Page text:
Halifax County Tax Administration is open from 8:30 AM to 5:00 PM Monday through Friday except for County holidays.
North Carolina General Statutes (Chapter 105) are all laws associated with taxation for the state of North Carolina.
The last day to pay your taxes on real and personal property (not registered motor vehicles) is January 5. Taxes paid after January 5 are delinquent and subject to interest. If January 5 falls on a weekend, the next business day is the last day to pay before interest accrues.
A list of all tax rates within Halifax County for the past 10 years can be found by clicking here.
Halifax County Tax Administration is located on the ground floor of the Court Services Building at 357 Ferrell Lane in the Town of Halifax.
The tax rates for Halifax County, Halifax County Schools, Weldon City Schools and the volunteer fire districts are set by the Halifax County Board of Commissioners. The tax rates for each municipality are determined by the Councils within that municipality. The Roanoke Rapids Graded School Board sets their tax rate. The tax rates are determined during the annual budget adoption processes. These processes conclude in mid to late June of each year. The new tax rates become effective July 1.
Real property and personal property taxes are due September 1 of each year, however North Carolina law allows you until January 5 to make payment without incurring interest. This does not apply to motor vehicle property taxes.
Real and personal property bills add 2% the first month and 3/4% interest each month thereafter. Motor vehicles bills add 5% interest the first month and 3/4% interest each month thereafter.
Delinquent property tax bills are subject to interest and possible additional penalties and enforced collections fees. Taxes that remain unpaid are a lien against the property and are subject to foreclosure, bank attachment, wage garnishment, rent attachment, state income tax refund attachment and levy and sale of personal property to satisfy the taxes.
Please mail the bottom portion of your tax bill and check or money order to the Halifax County Tax Collector, PO Box 68, Halifax, NC 27839. DO NOT MAIL CASH.
You may pay your tax bill by credit card or debit card on our website or in person at the tax office. The payment processor charges a processing fee for this service whether paid online or in the office. You may also pay by electronic check online which is also subject to a processing fee. Unfortunately, we cannot accept e-checks in the office or by calling the office to speak with a cashier.
Debit and credit card companies charge a convenience fee to process your transaction. Typically, card processing fees are absorbed by the company with whom you do business. However Halifax County does not have the authority to absorb this cost due to North Carolina General Statutes.
You can view your tax bill online or contact our office at (252) 583-2121 during business hours.
Please call (252) 583-2121 and ask to speak to a collections staff member to discuss payment arrangements.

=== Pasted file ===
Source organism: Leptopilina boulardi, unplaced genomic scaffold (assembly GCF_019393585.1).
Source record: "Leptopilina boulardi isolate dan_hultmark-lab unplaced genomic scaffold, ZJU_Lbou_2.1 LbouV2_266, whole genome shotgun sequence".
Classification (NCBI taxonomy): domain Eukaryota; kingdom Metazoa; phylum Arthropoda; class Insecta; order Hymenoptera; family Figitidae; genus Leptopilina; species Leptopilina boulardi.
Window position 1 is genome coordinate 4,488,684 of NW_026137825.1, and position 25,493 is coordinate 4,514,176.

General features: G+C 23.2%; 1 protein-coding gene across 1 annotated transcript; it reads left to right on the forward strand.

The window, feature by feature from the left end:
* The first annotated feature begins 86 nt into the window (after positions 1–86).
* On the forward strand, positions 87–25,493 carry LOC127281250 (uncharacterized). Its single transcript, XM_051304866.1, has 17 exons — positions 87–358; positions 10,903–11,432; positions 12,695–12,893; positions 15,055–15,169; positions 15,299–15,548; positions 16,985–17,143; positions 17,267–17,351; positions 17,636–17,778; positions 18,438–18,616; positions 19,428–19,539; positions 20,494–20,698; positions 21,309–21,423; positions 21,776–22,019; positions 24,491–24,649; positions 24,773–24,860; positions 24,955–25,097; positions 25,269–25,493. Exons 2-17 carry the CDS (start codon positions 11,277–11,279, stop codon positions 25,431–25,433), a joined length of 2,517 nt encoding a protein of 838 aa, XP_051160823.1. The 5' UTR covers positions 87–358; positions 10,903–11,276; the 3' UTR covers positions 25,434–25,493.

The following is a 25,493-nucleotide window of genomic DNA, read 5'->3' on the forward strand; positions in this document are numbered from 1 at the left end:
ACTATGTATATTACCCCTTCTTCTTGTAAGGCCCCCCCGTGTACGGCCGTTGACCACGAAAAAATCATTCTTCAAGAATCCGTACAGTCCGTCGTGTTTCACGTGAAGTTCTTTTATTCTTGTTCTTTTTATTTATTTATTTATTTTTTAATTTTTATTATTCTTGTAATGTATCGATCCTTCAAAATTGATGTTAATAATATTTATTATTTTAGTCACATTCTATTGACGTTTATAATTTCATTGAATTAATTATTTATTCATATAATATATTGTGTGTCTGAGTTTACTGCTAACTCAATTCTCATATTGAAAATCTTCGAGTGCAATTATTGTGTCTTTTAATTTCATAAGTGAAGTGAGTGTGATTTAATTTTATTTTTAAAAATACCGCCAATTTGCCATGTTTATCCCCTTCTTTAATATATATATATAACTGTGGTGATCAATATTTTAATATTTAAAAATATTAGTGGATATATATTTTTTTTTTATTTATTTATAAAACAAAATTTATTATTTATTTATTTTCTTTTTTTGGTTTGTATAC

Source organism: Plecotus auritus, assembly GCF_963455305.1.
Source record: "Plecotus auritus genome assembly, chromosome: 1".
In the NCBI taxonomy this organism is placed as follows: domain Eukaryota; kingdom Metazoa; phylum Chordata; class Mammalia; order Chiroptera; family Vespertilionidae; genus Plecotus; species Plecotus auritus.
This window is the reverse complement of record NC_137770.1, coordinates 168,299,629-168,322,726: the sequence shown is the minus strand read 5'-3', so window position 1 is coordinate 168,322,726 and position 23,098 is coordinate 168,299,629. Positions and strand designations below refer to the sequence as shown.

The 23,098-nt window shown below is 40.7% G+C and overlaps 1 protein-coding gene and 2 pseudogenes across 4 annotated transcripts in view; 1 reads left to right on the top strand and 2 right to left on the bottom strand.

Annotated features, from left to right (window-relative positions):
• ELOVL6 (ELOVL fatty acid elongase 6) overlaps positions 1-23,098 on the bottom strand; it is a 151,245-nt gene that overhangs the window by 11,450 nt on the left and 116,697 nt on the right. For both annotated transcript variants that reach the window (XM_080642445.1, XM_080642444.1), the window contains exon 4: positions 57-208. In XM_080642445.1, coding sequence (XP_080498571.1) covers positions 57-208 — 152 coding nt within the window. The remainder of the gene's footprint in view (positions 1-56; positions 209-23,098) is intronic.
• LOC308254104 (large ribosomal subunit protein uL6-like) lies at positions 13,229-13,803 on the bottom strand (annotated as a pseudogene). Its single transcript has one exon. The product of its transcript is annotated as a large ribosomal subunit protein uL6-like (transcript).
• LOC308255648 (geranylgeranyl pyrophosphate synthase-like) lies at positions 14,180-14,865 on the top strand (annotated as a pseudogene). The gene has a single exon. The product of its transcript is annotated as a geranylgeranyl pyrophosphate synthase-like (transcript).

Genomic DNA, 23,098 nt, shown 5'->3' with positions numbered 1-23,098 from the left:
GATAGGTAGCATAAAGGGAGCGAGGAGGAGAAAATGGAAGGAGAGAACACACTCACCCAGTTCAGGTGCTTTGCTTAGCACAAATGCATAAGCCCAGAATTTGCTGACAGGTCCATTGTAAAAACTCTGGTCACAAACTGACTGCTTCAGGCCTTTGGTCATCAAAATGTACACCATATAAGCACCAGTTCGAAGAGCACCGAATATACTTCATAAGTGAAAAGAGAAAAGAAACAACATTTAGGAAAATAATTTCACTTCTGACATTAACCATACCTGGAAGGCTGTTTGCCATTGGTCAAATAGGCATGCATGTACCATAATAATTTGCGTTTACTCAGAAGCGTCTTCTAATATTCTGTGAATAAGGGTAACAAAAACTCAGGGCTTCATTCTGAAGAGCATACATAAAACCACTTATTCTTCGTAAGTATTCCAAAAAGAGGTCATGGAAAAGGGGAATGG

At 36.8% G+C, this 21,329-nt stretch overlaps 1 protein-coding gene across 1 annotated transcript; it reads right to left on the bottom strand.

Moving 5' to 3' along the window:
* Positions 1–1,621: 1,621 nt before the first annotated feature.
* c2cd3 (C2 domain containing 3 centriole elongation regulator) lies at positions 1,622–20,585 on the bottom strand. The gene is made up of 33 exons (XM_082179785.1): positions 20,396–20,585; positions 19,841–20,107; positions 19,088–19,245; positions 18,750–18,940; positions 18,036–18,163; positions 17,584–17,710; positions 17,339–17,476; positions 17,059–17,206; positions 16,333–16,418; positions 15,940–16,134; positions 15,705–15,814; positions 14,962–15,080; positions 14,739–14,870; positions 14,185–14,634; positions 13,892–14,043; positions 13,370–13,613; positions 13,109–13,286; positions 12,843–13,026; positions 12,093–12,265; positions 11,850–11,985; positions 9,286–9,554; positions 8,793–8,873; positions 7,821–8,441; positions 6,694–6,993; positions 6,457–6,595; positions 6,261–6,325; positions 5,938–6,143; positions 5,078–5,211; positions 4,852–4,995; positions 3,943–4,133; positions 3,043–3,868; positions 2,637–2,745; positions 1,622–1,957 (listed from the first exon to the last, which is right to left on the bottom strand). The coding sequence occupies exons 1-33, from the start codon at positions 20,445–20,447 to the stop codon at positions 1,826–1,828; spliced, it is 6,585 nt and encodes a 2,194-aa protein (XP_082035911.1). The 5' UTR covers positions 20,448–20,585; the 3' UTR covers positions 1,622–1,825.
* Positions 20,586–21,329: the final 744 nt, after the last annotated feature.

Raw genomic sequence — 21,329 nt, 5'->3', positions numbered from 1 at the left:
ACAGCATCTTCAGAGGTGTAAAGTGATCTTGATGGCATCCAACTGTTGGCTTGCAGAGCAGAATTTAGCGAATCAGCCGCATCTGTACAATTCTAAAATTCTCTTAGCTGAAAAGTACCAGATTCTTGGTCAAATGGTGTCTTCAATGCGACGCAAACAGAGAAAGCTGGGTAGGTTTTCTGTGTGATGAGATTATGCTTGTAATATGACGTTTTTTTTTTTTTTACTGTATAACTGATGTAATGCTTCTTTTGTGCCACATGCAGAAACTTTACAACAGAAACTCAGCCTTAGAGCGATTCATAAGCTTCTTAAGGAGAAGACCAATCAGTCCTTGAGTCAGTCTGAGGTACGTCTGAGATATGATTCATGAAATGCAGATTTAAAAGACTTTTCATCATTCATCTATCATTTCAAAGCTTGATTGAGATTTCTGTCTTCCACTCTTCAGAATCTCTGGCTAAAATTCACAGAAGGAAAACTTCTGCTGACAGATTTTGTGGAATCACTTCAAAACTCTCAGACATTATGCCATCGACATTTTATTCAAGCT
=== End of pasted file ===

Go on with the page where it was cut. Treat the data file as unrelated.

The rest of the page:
All property owners who have outstanding real property taxes owed in their name as of March 31 will be advertised in mid-April. Having a payment plan does not exclude your tax account from being advertised. A valid payment plan allows you time to pay your taxes without enforcement measures being used against you.
If your check is returned unpaid (insufficient funds, account closed, etc.) the taxes due will remain outstanding and any receipt issued to you at time of payment is null and void. In addition, penalties plus interest will be added to your account. A return check penalty of 10% ($25 minimum and $1000 maximum) plus any applicable interest will be applied to the total tax bill due. No personal checks or debit card payments will be accepted as payment following a returned check; you must send cash or certified funds.
If you have an escrow with your mortgage company, they (the mortgage company) will typically submit payment to us in August. If your mortgage company pays the tax bill and you have already submitted your payment, the refund will go directly back to the mortgage company. We understand that this process often takes several months for them to refund you. We recommend that you contact your mortgage company if you have an escrow account and you have also paid your tax bill.
Our office makes every effort to mail tax bills to current real property owners. We begin the billing process July 1 of each year and will have typically updated real property records for deeds recorded through the end of May. Bills for property conveyed after that time are mailed to the January 1 owner. We mail “new owner letters” for properties conveyed after the bills are created in July and remain unpaid in order to notify the new owner of the taxes owed.
North Carolina General Statutes require the Tax Collector to advertise all outstanding real property bills in the local newspaper. Taxes are advertised in the name of the person who owned the property on the date taxes became delinquent which is typically January 6 of each year.
Your real property became delinquent as of January 6. North Carolina General Statutes authorize the Tax Collector to use all enforcement measures including foreclosure to collect delinquent tax bills after that date.
Once your real property is turned over to the County Attorney for foreclosure, North Carolina General Statutes authorize the attorney to charge the fees and costs associated with the foreclosure process.